British Columbia has finally introduced legislation where you can drive for Uber legally in that province. This will officially kick in around mid of 2019.
You would need to get a Class 4 (or more known as commercial license) instead of normal Class 5 license and undergo criminal check to drive for the ride sharing company.
Transportation Minister , Claire Trevena , said it is a matter of safety:
“It’s got stricter limits on it and I think that anybody who’s getting in as a passenger wants to know the driver is as safe as possible.”
Here is what the difference is:
Class 4 (unrestricted)
What you can use it for:
- To drive buses with a maximum seating capacity of 25 persons (including the driver), including school buses, special activity buses and special vehicles used to transport people with disabilities
- To drive taxis and limousines
- To drive ambulances
- To drive any vehicle in Class 5
Class 5 or 7 driver’s licence
What you can use it for:
- To drive cars, vans, trucks, construction, utility vehicles (2 axles maximum) and motorhomes (may exceed 2 axles)
- To tow trailers or vehicles up to 4,600kg
- To ride a limited speed motorcycle or an all-terrain vehicle (ATV)
- To ride 3-wheeled vehicles but does not include 3-wheeled motorcycles (trikes) or motorcycle/sidecar combinations
Uber Manager Michael van Hemme said he was disappointed by the BC’s decision as Class 4 license is more difficult to get:
“Drivers, experienced safe drivers have a hard time understanding why they would need to get a special driver’s licence to drive the same vehicle that they’re already driving, so it definitely becomes a barrier to a lot of people to participate.”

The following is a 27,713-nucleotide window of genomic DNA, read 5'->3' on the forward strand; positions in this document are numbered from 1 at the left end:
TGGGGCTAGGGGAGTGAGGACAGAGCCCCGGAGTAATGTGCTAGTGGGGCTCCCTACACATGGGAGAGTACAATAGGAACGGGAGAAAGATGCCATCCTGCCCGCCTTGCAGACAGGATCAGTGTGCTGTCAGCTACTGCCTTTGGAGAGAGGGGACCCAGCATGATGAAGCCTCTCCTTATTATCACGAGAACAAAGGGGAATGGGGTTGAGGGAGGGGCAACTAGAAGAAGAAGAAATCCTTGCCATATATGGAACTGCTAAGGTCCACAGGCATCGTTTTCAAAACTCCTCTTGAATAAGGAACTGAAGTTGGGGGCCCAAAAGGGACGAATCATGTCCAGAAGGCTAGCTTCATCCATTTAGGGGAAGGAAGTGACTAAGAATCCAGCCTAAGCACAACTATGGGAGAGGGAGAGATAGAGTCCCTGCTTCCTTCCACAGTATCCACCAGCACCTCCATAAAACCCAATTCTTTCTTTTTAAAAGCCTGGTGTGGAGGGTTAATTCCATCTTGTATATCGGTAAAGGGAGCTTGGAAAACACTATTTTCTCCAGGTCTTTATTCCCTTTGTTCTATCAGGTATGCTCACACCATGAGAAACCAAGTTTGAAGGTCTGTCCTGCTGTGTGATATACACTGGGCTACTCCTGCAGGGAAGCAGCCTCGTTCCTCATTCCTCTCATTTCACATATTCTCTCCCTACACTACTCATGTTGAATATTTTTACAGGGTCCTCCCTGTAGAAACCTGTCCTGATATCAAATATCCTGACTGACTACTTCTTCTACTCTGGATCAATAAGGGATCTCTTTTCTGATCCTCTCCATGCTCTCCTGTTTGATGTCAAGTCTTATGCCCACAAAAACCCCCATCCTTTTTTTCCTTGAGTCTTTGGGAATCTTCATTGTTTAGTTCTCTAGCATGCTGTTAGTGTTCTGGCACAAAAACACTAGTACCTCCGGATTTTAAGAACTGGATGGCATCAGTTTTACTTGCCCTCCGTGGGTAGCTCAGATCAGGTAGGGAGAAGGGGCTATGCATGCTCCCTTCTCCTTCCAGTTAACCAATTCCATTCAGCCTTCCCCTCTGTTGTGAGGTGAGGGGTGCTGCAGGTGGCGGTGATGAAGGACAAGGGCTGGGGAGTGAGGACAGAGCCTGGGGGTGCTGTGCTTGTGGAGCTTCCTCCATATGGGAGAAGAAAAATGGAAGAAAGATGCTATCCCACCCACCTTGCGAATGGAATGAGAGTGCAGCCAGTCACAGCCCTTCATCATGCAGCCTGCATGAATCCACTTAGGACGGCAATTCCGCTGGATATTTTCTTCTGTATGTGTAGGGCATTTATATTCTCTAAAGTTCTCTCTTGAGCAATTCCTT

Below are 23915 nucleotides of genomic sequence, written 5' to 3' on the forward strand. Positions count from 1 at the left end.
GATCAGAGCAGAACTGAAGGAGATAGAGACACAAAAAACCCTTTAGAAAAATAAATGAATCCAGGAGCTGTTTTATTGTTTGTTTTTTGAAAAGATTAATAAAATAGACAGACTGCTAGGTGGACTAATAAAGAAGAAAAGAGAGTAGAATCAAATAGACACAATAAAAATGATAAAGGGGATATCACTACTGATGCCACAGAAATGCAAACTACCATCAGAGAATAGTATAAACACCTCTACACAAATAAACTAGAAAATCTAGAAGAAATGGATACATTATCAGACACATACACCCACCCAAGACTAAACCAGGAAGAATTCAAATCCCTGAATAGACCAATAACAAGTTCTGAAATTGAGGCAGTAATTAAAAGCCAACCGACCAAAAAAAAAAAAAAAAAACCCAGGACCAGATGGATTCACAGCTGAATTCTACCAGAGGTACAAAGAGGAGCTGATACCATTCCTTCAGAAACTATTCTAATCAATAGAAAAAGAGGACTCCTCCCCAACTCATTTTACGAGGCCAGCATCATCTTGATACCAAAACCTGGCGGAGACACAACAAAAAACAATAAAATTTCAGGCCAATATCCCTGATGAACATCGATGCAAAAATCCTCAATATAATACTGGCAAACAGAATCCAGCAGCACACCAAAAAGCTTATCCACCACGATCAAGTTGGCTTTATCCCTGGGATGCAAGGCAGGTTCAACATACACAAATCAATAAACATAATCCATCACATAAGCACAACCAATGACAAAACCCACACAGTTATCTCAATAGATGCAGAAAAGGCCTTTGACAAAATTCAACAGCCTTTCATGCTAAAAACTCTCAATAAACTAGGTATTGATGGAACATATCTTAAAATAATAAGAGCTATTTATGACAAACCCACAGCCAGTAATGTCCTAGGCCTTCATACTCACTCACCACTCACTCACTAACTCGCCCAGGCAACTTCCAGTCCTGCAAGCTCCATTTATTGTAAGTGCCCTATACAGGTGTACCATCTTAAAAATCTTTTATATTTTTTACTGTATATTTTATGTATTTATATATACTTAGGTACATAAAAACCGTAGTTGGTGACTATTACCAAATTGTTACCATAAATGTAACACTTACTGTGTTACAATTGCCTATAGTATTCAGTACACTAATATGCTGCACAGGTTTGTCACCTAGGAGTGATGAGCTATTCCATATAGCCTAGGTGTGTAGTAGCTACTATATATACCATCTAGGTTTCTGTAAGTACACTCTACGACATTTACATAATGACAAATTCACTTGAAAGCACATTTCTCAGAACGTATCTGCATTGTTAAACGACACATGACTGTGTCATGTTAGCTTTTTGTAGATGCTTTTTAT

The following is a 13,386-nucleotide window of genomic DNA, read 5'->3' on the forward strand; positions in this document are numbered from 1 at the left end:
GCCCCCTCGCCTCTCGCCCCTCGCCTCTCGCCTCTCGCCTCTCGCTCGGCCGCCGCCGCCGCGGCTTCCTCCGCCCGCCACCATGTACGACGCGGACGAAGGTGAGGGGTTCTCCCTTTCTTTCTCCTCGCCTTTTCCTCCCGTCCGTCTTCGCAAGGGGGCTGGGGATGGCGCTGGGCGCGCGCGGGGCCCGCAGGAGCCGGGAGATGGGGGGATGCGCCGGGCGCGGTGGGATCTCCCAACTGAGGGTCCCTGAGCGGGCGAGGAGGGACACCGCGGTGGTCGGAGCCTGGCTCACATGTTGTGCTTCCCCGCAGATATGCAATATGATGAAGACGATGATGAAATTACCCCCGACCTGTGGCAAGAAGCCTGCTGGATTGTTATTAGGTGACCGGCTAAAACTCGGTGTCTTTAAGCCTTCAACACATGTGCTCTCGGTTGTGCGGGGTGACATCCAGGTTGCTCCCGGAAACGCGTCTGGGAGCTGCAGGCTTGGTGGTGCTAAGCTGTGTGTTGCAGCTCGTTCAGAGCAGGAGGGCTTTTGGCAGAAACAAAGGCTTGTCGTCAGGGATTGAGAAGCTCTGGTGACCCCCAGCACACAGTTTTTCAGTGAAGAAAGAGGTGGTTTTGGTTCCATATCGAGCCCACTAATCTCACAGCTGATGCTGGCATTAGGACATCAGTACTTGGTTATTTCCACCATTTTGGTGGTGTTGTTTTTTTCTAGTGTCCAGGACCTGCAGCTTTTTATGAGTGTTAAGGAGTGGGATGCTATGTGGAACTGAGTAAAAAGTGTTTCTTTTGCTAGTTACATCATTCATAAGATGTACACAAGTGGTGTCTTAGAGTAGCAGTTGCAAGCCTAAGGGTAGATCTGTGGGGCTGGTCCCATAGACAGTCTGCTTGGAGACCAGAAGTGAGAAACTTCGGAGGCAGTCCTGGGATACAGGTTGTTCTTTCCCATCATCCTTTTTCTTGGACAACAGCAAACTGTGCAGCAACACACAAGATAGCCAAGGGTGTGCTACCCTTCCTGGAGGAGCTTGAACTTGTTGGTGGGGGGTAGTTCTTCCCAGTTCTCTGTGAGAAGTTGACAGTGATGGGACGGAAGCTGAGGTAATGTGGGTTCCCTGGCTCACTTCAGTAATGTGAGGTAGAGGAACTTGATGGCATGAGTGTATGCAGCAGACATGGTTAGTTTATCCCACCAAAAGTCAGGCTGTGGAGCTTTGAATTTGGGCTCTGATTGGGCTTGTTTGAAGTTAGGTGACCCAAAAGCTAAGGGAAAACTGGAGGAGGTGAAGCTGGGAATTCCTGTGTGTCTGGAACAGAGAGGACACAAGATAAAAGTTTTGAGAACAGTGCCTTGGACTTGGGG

“I hope that the government is willing to continue to engage until the entire framework is finalized and we will continue to work with the NDP government and all parties to ensure true best practices from other jurisdictions are adopted here in B.C. and lay out the benefits of doing so,” van Hemmen said.
Helen del Val from North Vancouver wrote in to The Vancouver Sun questioning the British Columbia’s NDP government’s decision:
“I take early and late flights on a regular basis for work so I take taxis. On the last trip, I waited 45 minutes for a cab home.
When I read Tuesday’s article about some of the rules and regulations being put in place to bring Uber in, I pre-booked YVR parking for a trip and I will pre-book it for next week’s trip and so on. I’m driving. Every other city has figured out ride-hailing so why can’t we?
The provincial government’s action in putting up all the hurdles to block/delay Uber is akin to a judge setting bail at an amount he or she knows the accused cannot raise. Our government has no will and courage to bring in Uber and lacks the integrity to admit it.”